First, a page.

So Torchlight II certainly gets past the group size issue and has many things to recommend it… and I will almost certainly buy it. But will it end up being a side game I play solo, or something the whole group can dive into?
Path of Exile
I wrote about Path of Exile the other day. This is another entry in the Diablo-like category.
If I can summarize the game badly, it is attempting to be Diablo 2.5 with a Guild Wars world and a free to play business model. All of which may be very good things indeed. Rather than the lobby system, it will have shared towns ala Guild Wars, where you can group up and then go out and adventure in instanced zones and dungeons all with Diablo style clicky game mechanics.
The problem is that while I give it high marks for graphic qualities and capturing some of that foreboding feel of Diablo, it hasn’t really grabbed me.
Now, to be fair, the game is in closed beta and has a ways to go. And I haven’t played all that much.
It could be a contender, but I get the feeling we won’t be talking about a go-live date for quite a while yet.
Honestly, I don’t even know where Neverwinter is going these days. It started off sounding like a LAN party D&D adventure with five player groups. Perfect.
But times have changed, Atari has been a pill, Cryptic has been bought up by Perfect World Entertainment (who is also Runic’s publisher for Torchlight II), and things seem to be bending to become a free to play MMO style game with the addition of Cryptic’s usual player created content system being added on.
All of which sounds fine on the surface. I have been known to pine for an overland Forgotten Realms campaign MMO.
However, my experience in software development shows that things that start in one direction and then bend to another often fail to come together as well as one might like. Ask me some day how the multi-server, no single point of failure, custom voice banking app development environment aimed at financial institutions with over a billion dollars in assets worked out when after launch it was decided it should become a canned, fits on one box, minimal configuration necessary, to be sold to the low end, price sensitive credit union and local bank market.
And only ask if you’re buying the beer.
Okay, maybe it won’t be that bad. It is a multiplayer game that is now going to be integrated into a more MMO-like environment. Cryptic has done the MMO thing a few of times now and has no doubt learned a thing or two. It could go smoothly this time!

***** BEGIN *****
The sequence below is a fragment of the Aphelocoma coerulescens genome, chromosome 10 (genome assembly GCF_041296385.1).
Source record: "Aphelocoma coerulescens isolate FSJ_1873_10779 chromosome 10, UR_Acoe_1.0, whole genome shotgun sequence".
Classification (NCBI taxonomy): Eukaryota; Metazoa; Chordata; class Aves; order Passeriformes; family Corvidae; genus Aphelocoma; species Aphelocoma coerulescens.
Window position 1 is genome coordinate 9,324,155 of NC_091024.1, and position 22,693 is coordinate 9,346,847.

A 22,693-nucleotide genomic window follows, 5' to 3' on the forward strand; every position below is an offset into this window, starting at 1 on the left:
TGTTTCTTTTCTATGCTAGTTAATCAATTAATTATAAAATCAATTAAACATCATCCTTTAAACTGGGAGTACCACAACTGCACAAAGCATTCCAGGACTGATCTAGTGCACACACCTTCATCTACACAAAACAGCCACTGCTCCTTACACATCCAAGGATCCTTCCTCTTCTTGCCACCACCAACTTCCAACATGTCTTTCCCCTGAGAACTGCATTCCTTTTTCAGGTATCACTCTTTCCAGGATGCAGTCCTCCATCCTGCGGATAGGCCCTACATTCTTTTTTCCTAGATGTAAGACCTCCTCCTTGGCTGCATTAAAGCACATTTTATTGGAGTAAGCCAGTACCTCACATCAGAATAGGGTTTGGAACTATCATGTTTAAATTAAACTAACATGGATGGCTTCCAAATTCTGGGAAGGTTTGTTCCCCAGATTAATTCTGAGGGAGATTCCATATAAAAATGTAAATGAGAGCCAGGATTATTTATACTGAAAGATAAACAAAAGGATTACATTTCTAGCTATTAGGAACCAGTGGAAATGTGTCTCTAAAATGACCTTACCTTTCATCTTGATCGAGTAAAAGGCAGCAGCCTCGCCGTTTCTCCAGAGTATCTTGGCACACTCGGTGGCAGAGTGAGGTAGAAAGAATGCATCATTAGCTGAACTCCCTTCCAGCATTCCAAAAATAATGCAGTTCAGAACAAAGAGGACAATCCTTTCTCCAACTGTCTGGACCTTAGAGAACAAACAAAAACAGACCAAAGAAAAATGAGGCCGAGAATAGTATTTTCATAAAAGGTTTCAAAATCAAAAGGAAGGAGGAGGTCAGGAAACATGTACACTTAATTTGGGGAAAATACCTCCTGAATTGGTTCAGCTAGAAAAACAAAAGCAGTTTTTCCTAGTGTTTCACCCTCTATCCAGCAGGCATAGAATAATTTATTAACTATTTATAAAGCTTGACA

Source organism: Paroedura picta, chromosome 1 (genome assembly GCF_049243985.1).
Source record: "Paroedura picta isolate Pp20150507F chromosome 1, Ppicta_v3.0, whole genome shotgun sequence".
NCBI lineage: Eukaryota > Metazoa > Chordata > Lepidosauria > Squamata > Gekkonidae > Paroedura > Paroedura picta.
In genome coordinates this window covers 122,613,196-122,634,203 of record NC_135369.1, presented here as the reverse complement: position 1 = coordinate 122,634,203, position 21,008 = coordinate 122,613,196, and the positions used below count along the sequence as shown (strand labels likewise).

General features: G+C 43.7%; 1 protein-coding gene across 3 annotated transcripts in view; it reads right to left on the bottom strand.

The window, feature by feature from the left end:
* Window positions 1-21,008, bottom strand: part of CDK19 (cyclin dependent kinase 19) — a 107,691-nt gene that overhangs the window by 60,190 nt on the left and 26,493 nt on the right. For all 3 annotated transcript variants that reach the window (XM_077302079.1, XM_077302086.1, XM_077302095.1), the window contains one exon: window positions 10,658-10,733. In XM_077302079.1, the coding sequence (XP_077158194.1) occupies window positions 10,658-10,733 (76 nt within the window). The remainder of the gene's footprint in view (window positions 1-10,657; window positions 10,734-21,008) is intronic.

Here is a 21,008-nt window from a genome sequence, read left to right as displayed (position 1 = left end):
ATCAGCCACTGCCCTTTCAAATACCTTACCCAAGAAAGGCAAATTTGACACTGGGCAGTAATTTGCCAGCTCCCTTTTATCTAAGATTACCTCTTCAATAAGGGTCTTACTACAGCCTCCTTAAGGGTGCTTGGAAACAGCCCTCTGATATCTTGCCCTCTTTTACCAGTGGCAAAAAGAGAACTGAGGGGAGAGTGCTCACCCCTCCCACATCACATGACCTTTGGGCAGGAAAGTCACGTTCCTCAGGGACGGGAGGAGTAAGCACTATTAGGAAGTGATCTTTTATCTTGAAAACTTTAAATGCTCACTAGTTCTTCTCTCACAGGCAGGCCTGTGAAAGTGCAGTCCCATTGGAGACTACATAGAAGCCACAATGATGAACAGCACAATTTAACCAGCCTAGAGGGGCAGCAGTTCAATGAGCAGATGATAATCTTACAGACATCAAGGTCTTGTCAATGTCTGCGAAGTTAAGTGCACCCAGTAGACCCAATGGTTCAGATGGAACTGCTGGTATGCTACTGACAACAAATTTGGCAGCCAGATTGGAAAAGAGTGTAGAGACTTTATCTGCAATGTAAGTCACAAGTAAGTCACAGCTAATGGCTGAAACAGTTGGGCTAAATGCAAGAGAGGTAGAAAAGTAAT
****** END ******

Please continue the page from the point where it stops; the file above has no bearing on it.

The real killer for this though is that it is not likely to be shipping in 2012. Go Zubon predictions! It is already slated for “late 2012,” and we know how that works out.
World of Warplanes
I will play this. It will be free to play, free to download, I will try it.
Yes, there are many questions, like how will controls work. Somewhere at the simple F-15 Strike Eagle from my Apple II days end of the spectrum seems more likely than the IL-2 Sturmovik “so many damn controls I can’t keep track” end. This will piss people off.
And it will probably be much like World of Tanks as far as business model, where money buys faster advancement, gold planes, and special ammo. This will also piss people off.
My only real hope though is that it will capture the fun of World of Tanks in airplane form. For all of its faults, I have fun playing World of Tanks, which should be the key metric, right?
So What Will It Be?
My list last year was in search of a single game out of six that would stick. That, as I said, came to pass, with Rift being the winner.
This year it looks likely that I will play all of the items on my list, at least if they manage to ship in 2012. The distinct lack of subscription fees certainly help on that front. Six boxes to by at most, and maybe just three really, since three of the games seem to be going the online free to play route.
The real question is whether any of them will make it into the regular group as a title we play together.
As with last year, I am going to end this post with a poll. This time around though, it will be multiple choice. Which of the games on my list will you play if they are available. I included a “none of the above” option, but only click that if you do not click anything else.
What else might come along in 2012 that I should be looking for and which fits in the sorta-MMO or MMO genre?